20041,881+0.6%
20051,936+2.9%
20061,974+2.0%
YearPop.±%
20071,983+0.5%
20081,999+0.8%
20091,993−0.3%
20101,985−0.4%
20112,021+1.8%
20122,027+0.3%
20132,024−0.1%
20142,055+1.5%
20152,109+2.6%
20162,183+3.5%
20172,227+2.0%
Sources: NWT Bureau of Statistics (2001 2017)[13]

First Nations[edit]

One of the four Tłı̨chǫ communities, it is the largest Dene community in Canada.[14] Behchokǫ̀ was the site of the signing of the Tłı̨chǫ land claim agreement that brought about the Tlicho Government.[15]

Transportation[edit]

The main street within Behchokǫ̀ is Donda Tili, which connects to the Yellowknife Highway and then to either Yellowknife or south to Fort Providence and southern Canada. Three ice roads are available during winter to connect to Gamèti, Wekweeti and Whatì to the north and west.[16]

The closest major public airport is Yellowknife Airport via an hour drive east. Nearby Rae/Edzo Airport is a private airport.

Services[edit]

Boreal forest near Behchokǫ̀
Rae Edzo - Behchokǫ̀, camp on the banks of Great Slave Lake
Gas station Behchokǫ̀

Religious[edit]

  • Tlicho Baptist Church
  • St Michael's Catholic Church

Community[edit]

  • Elizabeth Mackenzie Elementary School in Rae (K-6)
  • Chief Jimmy Bruneau School in Edzo (K-12)[17]
  • Khon Go Cho Complex - new recreation centre
  • Behchokǫ̀ Cultural Centre - community centre
  • Tlicho Friendship Centre

Businesses[edit]

  • Tli Cho Hotel - catering to tourist and visitors
  • Northern Store and Gas Bar
  • F & C Services - convenience store and stop for Frontier Coachlines
  • Hyway3 Bus Charters and Freight Services - connects to Edmonton and other parts of the NWT[18]
  • Trappers Hideaway Restaurant
  • Rabesca Resources Ltd - outfitters

Government[edit]

  • Tlicho Government Main Office
  • N.W.T. Housing Corporation - public housing
  • Municipal Services - sewage, water, public works
  • Fire Department - volunteer service[19] with two fire stations located in nearby Rae and Edzo
  • Policing - local Royal Canadian Mounted Police detachment[20]
  • EMS - located at Mary Adele Bishop Health Centre with one ambulance[21]

Medical[edit]

There is no hospital in town; the nearest is Stanton Territorial Hospital in Yellowknife and only basic health services are provided by Mary Adele Bishop Health Centre. The local dental clinic is private and a Mental Health and Addictions Services centre.

Housing issues[edit]

Behchokǫ̀ has been facing a long term and chronic housing crisis due multiple issues: insufficient funding for affordable units, disrepair of existing housing stock and inability of many living in public housing to pay rent.[22]

See also[edit]

Further reading[edit]

  • Northwest Territories, and BHP Billiton Diamonds Inc. Communities and Diamonds Socio-Economic Impacts in the Communities of: Behchokǫ̀, Gameti, Whati, Wekweeti, Detah, Ndilo, Lutsel K'e, and Yellowknife : 2005 Annual Report of the Government of the Northwest Territories Under the BHP Billiton, Diavik and De Beers Socio-Economic Agreements. [Yellowknife]: Govt. of the Northwest Territories, 2006.

References[edit]

  1. ^ "Tlicho Community Government Act, S.N.W.T. 2004, c.7" (PDF) (PDF). Government of the Northwest Territories. August 4, 2005. pp. 16–17 and 20. Archived from the original (PDF) on October 18, 2013. Retrieved January 12, 2014.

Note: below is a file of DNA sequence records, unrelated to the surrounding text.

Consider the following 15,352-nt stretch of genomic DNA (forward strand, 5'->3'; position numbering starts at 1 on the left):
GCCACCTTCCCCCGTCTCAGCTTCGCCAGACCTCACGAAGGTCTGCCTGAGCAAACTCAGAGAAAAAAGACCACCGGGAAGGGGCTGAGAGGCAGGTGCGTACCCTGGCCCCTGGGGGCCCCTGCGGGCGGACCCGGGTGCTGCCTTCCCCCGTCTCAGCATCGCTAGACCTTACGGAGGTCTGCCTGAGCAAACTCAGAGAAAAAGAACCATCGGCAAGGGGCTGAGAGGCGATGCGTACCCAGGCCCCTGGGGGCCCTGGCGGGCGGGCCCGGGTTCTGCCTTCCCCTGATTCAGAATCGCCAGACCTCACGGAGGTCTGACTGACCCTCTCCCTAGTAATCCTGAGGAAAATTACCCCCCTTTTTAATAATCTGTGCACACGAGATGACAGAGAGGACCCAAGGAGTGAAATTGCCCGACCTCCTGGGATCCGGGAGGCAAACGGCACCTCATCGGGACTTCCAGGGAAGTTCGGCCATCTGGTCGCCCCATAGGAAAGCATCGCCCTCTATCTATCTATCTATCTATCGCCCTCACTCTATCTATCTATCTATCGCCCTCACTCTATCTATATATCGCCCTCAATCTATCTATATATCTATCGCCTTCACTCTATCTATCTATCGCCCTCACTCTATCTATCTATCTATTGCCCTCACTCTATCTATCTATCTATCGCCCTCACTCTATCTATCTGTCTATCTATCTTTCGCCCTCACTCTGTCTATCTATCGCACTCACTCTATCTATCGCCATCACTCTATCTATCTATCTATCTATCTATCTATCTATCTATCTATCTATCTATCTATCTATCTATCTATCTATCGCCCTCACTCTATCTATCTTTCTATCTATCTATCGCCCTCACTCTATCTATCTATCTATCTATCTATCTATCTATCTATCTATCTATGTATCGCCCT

2. ^ a b c d Behchokò, CG Northwest Territories (Census subdivision)
  3. ^ "NWT Communities - Behchokǫ̀". Government of the Northwest Territories: Department of Municipal and Community Affairs. Retrieved 2017-10-29.
  4. ^ "Northwest Territories Official Community Names and Pronunciation Guide". Prince of Wales Northern Heritage Centre. Yellowknife: Education, Culture and Employment, Government of the Northwest Territories. Archived from the original on 2016-01-13. Retrieved 2016-01-13.
  5. ^ a b Canada Flight Supplement. Effective 0901Z 20 June 2019 to 0901Z 15 August 2019.
  6. ^ a b c "Behchoko - Statistical Profile (2006-2017)" (PDF). NWT Bureau of Statistics. Archived (PDF) from the original on 2018-08-28.
  7. ^ Tłı̨chǫ Agreement (PDF), Ottawa: Queen's Printer for Canada, 2003, ISBN 0662349717
  8. ^ Differences in Community Government Structures
  9. ^ a b NWT Bureau of Statistics - Behchokǫ̀
  10. ^ Communities Economic Reference Library; Department of Industry, Tourism and Investment. pg 181.(2006).
  11. ^ Zinovich, Jordan. "Battling the Bay: The Turn of the Century Adventures of Fur Trader Ed Nagle." Edmonton: Lone Pine Publishing, 1992.
  12. ^ Grainge, Jack. "The Changing North: Recollections of an early environmentalist." Edmonton: Canadian Circumpolar Institute Press, 1999.
  13. ^ Population Estimates By Community from the GNWT
  14. ^ Behchokǫ̀. Although the Saskatchewan community of La Loche is listed with a populatipn of 2611 in 2011 with more than 95% of the population Dene speaking by Wikipedia. at the Tłı̨chǫ First Nations site
  15. ^ Government of the NWT news release on land claims signing Archived February 12, 2009, at the Wayback Machine
  16. ^ Winter Roads
  17. ^ About Chief Jimmy Bruneau Regional High School
  18. ^ Hyway3 Transport
  19. ^ "Behchoko fire truck sent for repairs". Archived from the original on 2016-11-20. Retrieved 2016-11-20.
  20. ^ Behchoko detachment Northwest Territories
  21. ^ Local boost for Behchoko health care services
  22. ^ Evicted and homeless: housing crisis in Behchoko, N.W.T. has no easy solutions

External links[edit]

Map all coordinates using: OpenStreetMap 
Download coordinates as: KML · GPX
  • Media related to Behchoko at Wikimedia Commons